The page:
On Sunday, Ethiopian prime minister Abiy Ahmed (pictured above) announced that the fourth and final filling of the Grand Ethiopian Renaissance Dam (GERD) was complete in a move that was immediately denounced by Egypt as a violation of international law.
The two countries have been engaged in a long-running dispute over the dam, which Ethiopia says is vital for its power needs but Egypt fears could limit its access to Nile waters. The Nile contributes 90% of Egypt’s fresh water and underpins its irrigation and power generation.
The latest friction comes despite hopes of a diplomatic breakthrough sparked in July when Abiy Ahmed and Egypt’s President Abdel Fattah al-Sisi said they planned to resume negotiations over the dam and complete them within four months.
Ethiopia has continued to fill the reservoir on the White Nile despite objections by Egypt and the other downstream country dependent on the river’s waters, Sudan, that this endangers their water security and ignores long-established rights.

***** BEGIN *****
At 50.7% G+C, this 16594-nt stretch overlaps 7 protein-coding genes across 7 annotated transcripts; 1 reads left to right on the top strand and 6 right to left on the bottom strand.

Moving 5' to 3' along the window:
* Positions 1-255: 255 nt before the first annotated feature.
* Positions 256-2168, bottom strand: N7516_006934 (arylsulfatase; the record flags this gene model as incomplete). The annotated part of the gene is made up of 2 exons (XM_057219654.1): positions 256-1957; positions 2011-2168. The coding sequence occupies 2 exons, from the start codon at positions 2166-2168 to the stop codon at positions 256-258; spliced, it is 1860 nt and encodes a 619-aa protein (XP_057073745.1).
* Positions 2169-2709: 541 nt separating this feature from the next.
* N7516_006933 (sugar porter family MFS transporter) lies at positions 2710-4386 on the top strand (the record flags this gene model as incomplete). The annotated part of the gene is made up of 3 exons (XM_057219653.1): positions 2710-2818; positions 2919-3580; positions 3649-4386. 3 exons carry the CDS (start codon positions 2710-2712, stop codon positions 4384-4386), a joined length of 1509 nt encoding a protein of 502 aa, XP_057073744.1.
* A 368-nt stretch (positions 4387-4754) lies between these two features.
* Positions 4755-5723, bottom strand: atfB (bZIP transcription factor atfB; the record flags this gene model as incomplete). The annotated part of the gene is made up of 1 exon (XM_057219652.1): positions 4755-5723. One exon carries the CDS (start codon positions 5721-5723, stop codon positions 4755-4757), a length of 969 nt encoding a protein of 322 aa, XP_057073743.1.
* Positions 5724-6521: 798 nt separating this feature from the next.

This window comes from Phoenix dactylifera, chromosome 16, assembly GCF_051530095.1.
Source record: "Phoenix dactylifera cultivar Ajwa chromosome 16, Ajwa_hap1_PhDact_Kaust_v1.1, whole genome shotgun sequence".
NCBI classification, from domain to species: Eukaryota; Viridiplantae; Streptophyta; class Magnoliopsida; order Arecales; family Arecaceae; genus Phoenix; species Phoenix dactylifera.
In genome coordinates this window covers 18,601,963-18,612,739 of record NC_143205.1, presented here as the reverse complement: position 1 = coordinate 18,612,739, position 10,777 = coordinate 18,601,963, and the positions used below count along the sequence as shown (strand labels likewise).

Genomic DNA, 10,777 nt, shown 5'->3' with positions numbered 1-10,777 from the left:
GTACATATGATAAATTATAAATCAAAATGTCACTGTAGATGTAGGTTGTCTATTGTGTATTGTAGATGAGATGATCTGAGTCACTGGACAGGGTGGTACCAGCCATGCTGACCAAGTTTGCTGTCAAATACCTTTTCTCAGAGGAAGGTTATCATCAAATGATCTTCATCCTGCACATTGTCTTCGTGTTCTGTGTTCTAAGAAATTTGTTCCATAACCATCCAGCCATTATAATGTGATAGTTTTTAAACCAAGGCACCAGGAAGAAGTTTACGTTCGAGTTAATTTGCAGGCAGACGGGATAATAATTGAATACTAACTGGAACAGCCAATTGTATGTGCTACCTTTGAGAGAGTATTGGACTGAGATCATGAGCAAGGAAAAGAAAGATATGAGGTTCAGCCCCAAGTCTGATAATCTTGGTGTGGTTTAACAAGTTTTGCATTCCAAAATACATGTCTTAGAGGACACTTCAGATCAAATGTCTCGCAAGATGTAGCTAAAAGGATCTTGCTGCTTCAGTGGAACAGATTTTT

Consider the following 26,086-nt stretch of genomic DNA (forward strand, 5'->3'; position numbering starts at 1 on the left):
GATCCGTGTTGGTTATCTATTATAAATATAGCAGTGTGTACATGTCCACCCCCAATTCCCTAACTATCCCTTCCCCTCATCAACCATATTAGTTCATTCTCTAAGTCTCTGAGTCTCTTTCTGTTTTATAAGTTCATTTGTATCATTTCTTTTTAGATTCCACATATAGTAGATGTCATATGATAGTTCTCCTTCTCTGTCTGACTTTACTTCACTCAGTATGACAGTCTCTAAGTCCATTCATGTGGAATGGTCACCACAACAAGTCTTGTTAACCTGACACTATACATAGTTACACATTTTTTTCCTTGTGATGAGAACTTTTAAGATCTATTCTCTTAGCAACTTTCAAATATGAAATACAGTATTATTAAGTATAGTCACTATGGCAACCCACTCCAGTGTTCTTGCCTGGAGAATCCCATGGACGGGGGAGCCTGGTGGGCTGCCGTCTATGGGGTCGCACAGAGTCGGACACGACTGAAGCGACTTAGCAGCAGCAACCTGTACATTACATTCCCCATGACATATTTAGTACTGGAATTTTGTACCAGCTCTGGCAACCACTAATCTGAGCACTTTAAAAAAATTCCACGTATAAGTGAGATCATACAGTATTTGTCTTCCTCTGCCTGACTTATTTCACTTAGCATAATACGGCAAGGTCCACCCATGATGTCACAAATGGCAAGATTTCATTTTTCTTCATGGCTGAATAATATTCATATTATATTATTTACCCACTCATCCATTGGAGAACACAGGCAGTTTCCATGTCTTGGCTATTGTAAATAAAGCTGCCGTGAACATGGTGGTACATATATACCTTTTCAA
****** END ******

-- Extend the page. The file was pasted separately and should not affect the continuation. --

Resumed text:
The principle purpose of the dam is power generation. The reservoir’s total capacity is 74bn cubic metres, and it is expected to generate more than 6,000 MW of electricity.
Congratulating all who had contributed to the project, Abiy Ahmed celebrated the filling as a great triumph. “There were a lot of challenges. We had been dragged backwards. We had encountered internal challenges and external pressures. We have overcome all these and able to arrive at this stage.”
Bhavesh Chandaria, General Manager of Ethiopian Steel PLC, told the Ethiopian News Agency, ENA, that the mega hydropower project would have a positive impact not only on Ethiopia, but also other East African countries. Ethiopia began to generate electricity from the project two years ago and is already selling power to Djibouti, Sudan; and Kenya.
“Affordable electricity is a game changer and driver of accelerated development which is much needed for Ethiopia,” said Chandria.
But Egypt’s foreign ministry said that “Ethiopia’s unilateral actions ignore the rights and interests of the downstream countries and their water security, otherwise guaranteed by international law”, expressing the hope that forthcoming talks in Addis Ababa “would achieve a significant breakthrough that paves the way to reaching an agreement on the rules for filling and operating the GERD.”